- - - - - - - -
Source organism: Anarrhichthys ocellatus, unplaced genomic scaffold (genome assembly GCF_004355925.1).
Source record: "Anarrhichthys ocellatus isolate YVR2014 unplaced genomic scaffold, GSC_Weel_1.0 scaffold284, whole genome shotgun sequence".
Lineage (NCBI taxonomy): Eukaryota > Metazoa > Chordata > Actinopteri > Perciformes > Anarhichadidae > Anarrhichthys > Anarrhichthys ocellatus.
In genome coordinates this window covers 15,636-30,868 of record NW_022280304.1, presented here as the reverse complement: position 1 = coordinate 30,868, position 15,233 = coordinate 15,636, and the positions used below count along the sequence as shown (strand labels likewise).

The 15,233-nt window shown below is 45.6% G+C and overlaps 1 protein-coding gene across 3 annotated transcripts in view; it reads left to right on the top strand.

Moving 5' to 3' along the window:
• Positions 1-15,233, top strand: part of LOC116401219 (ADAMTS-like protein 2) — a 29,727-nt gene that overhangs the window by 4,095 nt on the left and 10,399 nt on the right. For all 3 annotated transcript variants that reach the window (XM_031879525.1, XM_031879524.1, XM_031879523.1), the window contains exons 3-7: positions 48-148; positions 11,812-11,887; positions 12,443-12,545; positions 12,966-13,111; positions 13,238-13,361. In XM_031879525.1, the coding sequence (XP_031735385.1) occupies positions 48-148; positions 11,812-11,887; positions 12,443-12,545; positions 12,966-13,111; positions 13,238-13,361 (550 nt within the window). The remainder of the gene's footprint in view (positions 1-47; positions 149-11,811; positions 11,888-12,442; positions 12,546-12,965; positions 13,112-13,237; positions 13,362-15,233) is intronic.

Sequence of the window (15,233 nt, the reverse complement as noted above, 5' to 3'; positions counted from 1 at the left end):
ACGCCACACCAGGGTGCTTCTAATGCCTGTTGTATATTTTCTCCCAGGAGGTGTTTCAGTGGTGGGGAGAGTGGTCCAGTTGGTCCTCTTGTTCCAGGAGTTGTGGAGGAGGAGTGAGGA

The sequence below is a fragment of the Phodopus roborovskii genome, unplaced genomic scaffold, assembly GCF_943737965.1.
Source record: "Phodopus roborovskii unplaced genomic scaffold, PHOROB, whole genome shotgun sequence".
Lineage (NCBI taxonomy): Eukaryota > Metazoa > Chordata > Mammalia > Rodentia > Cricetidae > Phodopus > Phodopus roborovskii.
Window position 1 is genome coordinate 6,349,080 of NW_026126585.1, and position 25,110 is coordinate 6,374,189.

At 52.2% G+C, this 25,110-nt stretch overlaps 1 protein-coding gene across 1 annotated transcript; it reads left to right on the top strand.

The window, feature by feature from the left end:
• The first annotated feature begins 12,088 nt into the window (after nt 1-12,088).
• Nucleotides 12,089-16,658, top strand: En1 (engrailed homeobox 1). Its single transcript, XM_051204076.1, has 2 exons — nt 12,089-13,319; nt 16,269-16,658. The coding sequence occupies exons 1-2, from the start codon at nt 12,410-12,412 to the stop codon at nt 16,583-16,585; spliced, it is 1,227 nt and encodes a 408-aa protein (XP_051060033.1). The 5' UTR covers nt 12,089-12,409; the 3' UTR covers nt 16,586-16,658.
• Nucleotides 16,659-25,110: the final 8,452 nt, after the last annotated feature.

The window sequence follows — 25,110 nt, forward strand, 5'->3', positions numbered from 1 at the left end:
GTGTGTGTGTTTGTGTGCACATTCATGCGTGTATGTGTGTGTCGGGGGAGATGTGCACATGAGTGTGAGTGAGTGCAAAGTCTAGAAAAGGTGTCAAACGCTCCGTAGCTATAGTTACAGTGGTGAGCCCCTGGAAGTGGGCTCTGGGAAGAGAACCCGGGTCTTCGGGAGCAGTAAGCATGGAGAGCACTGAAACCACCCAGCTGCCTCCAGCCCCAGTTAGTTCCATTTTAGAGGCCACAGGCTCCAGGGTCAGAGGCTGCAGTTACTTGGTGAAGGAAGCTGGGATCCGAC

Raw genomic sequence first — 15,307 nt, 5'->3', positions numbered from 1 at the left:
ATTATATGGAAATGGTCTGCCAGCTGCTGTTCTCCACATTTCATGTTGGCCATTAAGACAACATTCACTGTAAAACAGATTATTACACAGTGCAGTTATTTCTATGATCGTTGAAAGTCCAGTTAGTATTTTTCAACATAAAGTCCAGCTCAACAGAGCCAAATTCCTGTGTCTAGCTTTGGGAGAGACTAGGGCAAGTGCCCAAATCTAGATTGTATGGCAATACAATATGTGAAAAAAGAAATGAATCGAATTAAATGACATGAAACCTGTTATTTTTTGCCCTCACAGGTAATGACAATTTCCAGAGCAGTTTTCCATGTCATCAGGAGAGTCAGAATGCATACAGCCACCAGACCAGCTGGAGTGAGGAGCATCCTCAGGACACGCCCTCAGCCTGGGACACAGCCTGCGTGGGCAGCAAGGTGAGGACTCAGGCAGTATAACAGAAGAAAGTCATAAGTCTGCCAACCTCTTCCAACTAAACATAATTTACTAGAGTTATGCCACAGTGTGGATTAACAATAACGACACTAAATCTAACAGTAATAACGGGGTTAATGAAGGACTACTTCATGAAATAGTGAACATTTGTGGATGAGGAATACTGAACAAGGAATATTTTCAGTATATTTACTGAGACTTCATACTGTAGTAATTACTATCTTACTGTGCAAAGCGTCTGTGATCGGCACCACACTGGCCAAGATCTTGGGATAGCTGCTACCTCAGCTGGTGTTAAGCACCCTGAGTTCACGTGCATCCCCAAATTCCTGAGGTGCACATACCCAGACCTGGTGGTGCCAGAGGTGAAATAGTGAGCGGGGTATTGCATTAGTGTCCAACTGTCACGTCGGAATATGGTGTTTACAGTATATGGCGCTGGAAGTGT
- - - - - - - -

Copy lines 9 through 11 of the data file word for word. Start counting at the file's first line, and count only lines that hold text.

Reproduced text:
ACGCCACACCAGGGTGCTTCTAATGCCTGTTGTATATTTTCTCCCAGGAGGTGTTTCAGTGGTGGGGAGAGTGGTCCAGTTGGTCCTCTTGTTCCAGGAGTTGTGGAGGAGGAGTGAGGA

The sequence below is a fragment of the Phodopus roborovskii genome, unplaced genomic scaffold, assembly GCF_943737965.1.
Source record: "Phodopus roborovskii unplaced genomic scaffold, PHOROB, whole genome shotgun sequence".